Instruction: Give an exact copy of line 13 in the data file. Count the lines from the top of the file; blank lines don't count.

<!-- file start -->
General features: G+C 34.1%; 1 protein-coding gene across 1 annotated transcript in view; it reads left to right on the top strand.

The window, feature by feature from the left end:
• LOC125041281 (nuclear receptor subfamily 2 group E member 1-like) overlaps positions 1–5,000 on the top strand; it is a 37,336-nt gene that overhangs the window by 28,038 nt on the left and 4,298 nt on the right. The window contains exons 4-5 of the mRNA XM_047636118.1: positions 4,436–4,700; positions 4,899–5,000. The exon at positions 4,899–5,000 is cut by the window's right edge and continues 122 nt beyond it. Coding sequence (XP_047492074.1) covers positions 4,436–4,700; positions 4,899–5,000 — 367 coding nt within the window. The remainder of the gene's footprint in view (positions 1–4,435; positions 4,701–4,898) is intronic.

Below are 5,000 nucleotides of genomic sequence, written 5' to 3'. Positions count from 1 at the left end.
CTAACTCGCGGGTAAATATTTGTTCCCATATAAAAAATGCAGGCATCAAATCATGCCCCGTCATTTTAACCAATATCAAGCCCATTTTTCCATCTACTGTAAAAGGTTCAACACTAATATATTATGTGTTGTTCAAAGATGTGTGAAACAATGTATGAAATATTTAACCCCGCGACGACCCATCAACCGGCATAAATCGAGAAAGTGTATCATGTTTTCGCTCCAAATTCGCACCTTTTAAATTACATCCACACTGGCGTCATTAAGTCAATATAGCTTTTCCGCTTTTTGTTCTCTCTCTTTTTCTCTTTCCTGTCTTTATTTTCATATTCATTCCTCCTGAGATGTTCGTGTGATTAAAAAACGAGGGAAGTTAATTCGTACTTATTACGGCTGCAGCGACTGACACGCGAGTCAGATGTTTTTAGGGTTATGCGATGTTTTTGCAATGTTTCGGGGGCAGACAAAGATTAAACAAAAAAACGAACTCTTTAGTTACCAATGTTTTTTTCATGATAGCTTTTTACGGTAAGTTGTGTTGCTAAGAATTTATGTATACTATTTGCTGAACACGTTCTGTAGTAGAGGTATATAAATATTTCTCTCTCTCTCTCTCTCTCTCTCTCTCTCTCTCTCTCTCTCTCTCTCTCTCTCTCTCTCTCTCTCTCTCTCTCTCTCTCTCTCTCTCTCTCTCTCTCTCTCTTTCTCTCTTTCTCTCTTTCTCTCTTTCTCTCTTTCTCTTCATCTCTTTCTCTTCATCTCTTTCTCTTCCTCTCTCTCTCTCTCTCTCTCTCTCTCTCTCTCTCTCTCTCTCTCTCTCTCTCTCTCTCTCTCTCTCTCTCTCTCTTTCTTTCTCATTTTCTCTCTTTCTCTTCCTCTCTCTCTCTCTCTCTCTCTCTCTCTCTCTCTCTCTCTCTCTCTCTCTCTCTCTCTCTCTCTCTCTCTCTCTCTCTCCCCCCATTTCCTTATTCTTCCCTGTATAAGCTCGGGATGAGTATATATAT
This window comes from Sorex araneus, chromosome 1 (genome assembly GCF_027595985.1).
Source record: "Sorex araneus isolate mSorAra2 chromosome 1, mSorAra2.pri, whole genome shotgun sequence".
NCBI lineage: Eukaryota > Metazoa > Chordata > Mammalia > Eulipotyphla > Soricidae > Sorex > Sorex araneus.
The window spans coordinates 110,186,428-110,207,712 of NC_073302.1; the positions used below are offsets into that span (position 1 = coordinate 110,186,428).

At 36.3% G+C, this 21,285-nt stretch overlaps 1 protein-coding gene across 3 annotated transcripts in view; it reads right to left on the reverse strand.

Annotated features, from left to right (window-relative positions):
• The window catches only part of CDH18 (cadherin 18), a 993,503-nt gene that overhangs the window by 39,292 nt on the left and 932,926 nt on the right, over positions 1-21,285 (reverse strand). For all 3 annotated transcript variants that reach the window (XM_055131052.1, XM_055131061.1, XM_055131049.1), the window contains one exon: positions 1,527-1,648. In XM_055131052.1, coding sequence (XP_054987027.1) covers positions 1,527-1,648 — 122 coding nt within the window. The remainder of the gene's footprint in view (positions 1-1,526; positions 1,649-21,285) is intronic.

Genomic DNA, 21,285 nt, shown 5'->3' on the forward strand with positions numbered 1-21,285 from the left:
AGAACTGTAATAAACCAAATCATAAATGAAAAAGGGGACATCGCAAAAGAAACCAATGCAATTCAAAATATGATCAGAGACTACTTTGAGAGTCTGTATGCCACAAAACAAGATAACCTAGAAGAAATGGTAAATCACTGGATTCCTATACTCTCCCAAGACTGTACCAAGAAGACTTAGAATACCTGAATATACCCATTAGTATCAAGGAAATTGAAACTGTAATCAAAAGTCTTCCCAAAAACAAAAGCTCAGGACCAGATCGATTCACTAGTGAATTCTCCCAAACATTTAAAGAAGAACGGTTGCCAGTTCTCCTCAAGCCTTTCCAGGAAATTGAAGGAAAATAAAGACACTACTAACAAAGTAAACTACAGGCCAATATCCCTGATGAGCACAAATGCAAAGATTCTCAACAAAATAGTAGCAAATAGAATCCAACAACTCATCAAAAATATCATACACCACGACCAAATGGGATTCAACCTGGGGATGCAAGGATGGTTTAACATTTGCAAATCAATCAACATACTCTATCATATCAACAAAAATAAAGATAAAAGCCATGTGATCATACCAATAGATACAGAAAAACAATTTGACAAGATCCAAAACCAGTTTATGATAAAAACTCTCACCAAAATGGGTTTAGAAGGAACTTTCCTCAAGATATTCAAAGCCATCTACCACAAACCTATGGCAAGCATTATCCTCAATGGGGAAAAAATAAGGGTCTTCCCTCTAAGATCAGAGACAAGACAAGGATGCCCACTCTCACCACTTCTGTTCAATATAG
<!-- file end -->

Genomic DNA, 21,285 nt, shown 5'->3' on the forward strand with positions numbered 1-21,285 from the left: